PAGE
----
After working with development and business partners to define requirements and further think about what we could get rid of, I was able to create a test plan for the application that was only twenty-two test cases—a reduction of 78 percent.
Decision tables are a powerful specification-based test design technique that can be used for a variety of scenarios. The graphical representation is also a great benefit for working with stakeholders and nontechnical members of the project team because it provides an illustrative example that is easily understood by everyone.
Taking the next step and applying the concepts described to reduce the possible conditions and create a collapsed decision table make it easy to further show management how effective and efficient this test technique can be.
Using decision tables is not always easy, but in my experience, the results reaped from the exercise are always worth the effort. Try this technique to make your test design process more efficient, effective, and understandable.
It's a great technique and gives great value but what's confuses me is the outcomes of TC3 and TC4.
TC3: How can someone get access to a system when password is not valid?
TC4: How can someone not get access to a system when id is valid, password is valid and have not made the third attempt?
TC3: the user has entered their password invalid 3 times in this scenario; this is testing to ensure that the account is locked after 3 unsuccessful password attempts
TC4: in this case, the 4th condition (access to system yes/no) is set to No, so the user has a valid ID and valid PW, but does not have access to get into the system
I must say that I also would expect a N here, that you don't have access to the system. Now you are indicating a Y
Tests also need to be non-ambiguous. I would recommend to split it up in 2 parts, conditions and actions.
You actually mean the Action of the system is returning an specific Error message that you are locked out.
I have read it again, Access to the system is actually an action, not a condition
I think you are misreading what "Access to system?" means; it is a condition not an action. In TC4, the person is entering their valid userid and password, but in the case of that being done after their 3rd failed login attempt they do not have access to the system. So even though I entered a valid user/password combination becuase I don't have access to the system I should see the account is locked message.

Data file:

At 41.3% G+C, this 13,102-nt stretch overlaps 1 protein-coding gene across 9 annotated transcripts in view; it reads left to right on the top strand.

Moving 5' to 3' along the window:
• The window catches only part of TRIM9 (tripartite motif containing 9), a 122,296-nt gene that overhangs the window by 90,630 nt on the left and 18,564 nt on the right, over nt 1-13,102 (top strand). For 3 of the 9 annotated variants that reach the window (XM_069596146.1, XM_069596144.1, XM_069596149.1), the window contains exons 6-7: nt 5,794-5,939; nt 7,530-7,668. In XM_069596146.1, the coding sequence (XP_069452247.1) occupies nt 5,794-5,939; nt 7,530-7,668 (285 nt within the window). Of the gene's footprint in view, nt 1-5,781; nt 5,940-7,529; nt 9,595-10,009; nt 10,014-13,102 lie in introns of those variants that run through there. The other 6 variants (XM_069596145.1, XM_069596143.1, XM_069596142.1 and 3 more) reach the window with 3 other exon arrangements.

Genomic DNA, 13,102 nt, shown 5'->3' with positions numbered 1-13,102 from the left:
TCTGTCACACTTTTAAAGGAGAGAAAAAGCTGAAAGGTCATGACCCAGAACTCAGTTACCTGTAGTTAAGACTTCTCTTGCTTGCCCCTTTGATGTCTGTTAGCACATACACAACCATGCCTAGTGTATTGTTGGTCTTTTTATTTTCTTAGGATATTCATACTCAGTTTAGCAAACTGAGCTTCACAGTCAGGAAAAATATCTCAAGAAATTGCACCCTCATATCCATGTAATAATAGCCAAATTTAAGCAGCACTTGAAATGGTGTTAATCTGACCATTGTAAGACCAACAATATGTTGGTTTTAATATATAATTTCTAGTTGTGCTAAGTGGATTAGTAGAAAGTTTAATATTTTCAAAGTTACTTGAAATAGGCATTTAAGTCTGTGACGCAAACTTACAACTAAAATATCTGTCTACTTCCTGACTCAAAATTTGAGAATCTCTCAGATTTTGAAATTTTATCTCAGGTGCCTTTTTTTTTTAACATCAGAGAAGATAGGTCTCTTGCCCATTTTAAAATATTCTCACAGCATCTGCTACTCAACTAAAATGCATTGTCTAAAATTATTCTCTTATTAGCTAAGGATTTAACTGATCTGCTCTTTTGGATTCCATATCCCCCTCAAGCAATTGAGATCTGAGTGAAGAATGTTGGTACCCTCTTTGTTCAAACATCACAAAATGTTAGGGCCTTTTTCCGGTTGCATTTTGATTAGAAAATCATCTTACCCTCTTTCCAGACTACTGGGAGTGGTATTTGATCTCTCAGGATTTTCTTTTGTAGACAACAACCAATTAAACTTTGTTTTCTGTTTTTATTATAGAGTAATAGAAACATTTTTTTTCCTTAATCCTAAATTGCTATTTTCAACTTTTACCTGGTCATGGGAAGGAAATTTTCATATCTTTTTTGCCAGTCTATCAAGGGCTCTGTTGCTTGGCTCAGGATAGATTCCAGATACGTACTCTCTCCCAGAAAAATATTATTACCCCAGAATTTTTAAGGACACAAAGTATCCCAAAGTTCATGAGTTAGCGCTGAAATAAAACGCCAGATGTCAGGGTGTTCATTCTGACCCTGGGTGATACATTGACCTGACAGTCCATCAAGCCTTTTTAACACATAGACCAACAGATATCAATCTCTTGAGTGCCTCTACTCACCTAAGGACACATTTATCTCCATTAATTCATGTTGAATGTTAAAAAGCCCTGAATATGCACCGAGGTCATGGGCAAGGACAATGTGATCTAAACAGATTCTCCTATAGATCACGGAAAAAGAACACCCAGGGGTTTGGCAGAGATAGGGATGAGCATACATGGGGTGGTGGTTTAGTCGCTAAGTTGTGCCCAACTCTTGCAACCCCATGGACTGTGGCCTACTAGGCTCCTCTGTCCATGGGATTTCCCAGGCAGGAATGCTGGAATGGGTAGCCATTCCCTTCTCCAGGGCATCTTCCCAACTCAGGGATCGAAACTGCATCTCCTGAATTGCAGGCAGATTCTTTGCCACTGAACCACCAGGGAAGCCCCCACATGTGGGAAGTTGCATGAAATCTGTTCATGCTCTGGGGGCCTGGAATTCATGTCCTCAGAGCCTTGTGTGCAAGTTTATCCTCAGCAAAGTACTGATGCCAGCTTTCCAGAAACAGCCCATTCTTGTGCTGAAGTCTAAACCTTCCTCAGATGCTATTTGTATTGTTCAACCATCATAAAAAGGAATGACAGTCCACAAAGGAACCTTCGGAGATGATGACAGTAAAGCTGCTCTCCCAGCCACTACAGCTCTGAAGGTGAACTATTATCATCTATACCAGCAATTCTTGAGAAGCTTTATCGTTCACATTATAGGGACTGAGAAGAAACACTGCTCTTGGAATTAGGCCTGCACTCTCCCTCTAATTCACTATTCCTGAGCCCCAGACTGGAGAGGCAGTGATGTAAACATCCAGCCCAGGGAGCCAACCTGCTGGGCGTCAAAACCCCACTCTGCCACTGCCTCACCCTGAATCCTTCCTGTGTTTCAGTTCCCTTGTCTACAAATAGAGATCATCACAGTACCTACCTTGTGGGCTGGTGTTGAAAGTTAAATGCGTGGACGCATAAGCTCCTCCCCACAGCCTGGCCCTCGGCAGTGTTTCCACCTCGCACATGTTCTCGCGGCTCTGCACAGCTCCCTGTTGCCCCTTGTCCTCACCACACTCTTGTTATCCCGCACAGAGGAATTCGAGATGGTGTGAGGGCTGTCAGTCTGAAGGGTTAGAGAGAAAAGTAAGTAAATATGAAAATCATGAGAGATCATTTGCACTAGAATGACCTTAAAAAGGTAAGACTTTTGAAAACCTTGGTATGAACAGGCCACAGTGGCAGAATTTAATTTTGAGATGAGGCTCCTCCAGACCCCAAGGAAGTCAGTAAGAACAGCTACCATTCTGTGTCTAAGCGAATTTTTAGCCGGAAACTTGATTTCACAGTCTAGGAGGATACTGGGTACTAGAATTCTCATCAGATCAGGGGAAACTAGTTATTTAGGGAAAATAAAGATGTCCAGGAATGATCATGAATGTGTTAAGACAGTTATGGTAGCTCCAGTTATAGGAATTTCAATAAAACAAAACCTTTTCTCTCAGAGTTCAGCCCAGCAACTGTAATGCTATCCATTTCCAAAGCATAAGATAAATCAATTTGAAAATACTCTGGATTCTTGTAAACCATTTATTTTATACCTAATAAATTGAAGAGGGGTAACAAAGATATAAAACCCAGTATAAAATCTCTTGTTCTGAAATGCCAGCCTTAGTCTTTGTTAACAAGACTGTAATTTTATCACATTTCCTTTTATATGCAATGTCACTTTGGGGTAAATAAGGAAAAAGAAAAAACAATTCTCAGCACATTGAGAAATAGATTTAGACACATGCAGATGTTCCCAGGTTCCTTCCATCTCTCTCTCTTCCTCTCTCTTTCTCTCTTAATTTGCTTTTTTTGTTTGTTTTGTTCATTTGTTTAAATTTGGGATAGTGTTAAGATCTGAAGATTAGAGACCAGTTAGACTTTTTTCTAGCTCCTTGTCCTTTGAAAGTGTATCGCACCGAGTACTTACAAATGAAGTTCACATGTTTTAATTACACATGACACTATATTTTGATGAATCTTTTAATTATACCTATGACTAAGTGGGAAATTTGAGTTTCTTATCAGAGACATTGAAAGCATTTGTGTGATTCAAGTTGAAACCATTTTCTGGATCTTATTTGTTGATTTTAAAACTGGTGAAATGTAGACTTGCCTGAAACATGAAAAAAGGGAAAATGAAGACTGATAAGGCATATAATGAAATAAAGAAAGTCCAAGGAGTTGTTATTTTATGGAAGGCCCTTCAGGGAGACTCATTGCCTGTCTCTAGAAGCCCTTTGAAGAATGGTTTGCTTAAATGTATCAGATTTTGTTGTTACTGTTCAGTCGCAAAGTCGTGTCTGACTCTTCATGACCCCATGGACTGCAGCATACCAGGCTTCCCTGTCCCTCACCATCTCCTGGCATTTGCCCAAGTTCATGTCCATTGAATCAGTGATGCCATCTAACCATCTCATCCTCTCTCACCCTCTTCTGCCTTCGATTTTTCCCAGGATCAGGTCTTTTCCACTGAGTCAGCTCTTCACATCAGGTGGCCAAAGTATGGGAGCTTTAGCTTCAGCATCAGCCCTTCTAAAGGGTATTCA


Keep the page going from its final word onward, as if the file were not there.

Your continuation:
Though, I would argue that for TC3 I should also see an error message in addition to the account being locked.
Access to the system is unclear and I still don't know what is meant with it, that the user can do actions after login?
then it is still a response action
TC5 is incorrect, if I first type 3x the password wrong and then try a 4th time (third option don't care) with a correct one
I get access to the system according to the test, while I would expect to be locked out
If you use state transition tesing, could be more applicable. then you know if you have covered all the paths. Since the locked bit, would have been set
I agree, that is why I say "access to system" is a condition. When I hit the 3rd invalid attempt, access to system flag should become 'N'.
The article makes good points about decision tables and cutting down the number of cases, but the example leaves too much room for interpretation to ensure we have all the scenarios covered.
This is an old post, but I thought I'd comment in case any new readers stumble upon this.
My understanding was that the 'Access to system?' condition could be expressed as 'Is the authenticated user allowed access to the system?'; i.e. if the user ID is known and the password matches that of that user, are they allowed to acces the system. If that user's account was locked I imagine that condition wouldn't hold, otherwise it probably would hold (unless of course the user was in the database but didn't have sufficient privileges to access the system).
The second point that I wanted to make was that it isnn't always necessary to write out all combinations of conditions and then refine/prune. In this example we essentially have a logical AND between the conditions 'ID valid', 'Password valid' and 'Access to system' (assuming my interpretation of this last condition is correct). Using MC/DC coverage criteria we can derive variants of the test cases TC1, TC2, TC4 and TC5. TC3 is the special case where the account is locked.
The third point is that although decision tables are definitely useful, this example system would be modelled well by a simple state machine. You could then use simple state transition analysis techniques to derives tests such as the user being able to login sucessfully after the first or second failed login attempts.